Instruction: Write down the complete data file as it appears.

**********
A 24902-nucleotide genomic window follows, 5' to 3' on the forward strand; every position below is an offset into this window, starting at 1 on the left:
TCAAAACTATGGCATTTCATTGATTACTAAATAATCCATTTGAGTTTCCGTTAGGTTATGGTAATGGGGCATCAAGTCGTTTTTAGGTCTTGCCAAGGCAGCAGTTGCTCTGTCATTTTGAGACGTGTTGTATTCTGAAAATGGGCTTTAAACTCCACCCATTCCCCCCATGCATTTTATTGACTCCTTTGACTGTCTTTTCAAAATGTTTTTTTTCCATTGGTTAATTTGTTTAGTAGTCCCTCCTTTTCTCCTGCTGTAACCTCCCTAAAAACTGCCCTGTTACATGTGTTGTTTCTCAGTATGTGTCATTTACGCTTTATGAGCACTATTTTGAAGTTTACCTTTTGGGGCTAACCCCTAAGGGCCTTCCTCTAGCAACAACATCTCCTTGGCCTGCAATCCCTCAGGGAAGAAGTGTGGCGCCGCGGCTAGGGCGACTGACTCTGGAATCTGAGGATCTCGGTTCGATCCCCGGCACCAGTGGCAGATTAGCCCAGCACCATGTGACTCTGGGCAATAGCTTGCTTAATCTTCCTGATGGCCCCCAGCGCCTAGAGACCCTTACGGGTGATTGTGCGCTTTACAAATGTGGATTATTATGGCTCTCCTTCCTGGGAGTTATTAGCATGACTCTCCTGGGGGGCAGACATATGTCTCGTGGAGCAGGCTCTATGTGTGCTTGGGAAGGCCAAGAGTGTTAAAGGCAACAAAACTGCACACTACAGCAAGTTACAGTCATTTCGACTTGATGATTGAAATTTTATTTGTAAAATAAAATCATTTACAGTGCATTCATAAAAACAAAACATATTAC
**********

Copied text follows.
A 24902-nucleotide genomic window follows, 5' to 3' on the forward strand; every position below is an offset into this window, starting at 1 on the left:
TCAAAACTATGGCATTTCATTGATTACTAAATAATCCATTTGAGTTTCCGTTAGGTTATGGTAATGGGGCATCAAGTCGTTTTTAGGTCTTGCCAAGGCAGCAGTTGCTCTGTCATTTTGAGACGTGTTGTATTCTGAAAATGGGCTTTAAACTCCACCCATTCCCCCCATGCATTTTATTGACTCCTTTGACTGTCTTTTCAAAATGTTTTTTTTCCATTGGTTAATTTGTTTAGTAGTCCCTCCTTTTCTCCTGCTGTAACCTCCCTAAAAACTGCCCTGTTACATGTGTTGTTTCTCAGTATGTGTCATTTACGCTTTATGAGCACTATTTTGAAGTTTACCTTTTGGGGCTAACCCCTAAGGGCCTTCCTCTAGCAACAACATCTCCTTGGCCTGCAATCCCTCAGGGAAGAAGTGTGGCGCCGCGGCTAGGGCGACTGACTCTGGAATCTGAGGATCTCGGTTCGATCCCCGGCACCAGTGGCAGATTAGCCCAGCACCATGTGACTCTGGGCAATAGCTTGCTTAATCTTCCTGATGGCCCCCAGCGCCTAGAGACCCTTACGGGTGATTGTGCGCTTTACAAATGTGGATTATTATGGCTCTCCTTCCTGGGAGTTATTAGCATGACTCTCCTGGGGGGCAGACATATGTCTCGTGGAGCAGGCTCTATGTGTGCTTGGGAAGGCCAAGAGTGTTAAAGGCAACAAAACTGCACACTACAGCAAGTTACAGTCATTTCGACTTGATGATTGAAATTTTATTTGTAAAATAAAATCATTTACAGTGCATTCATAAAAACAAAACATATTAC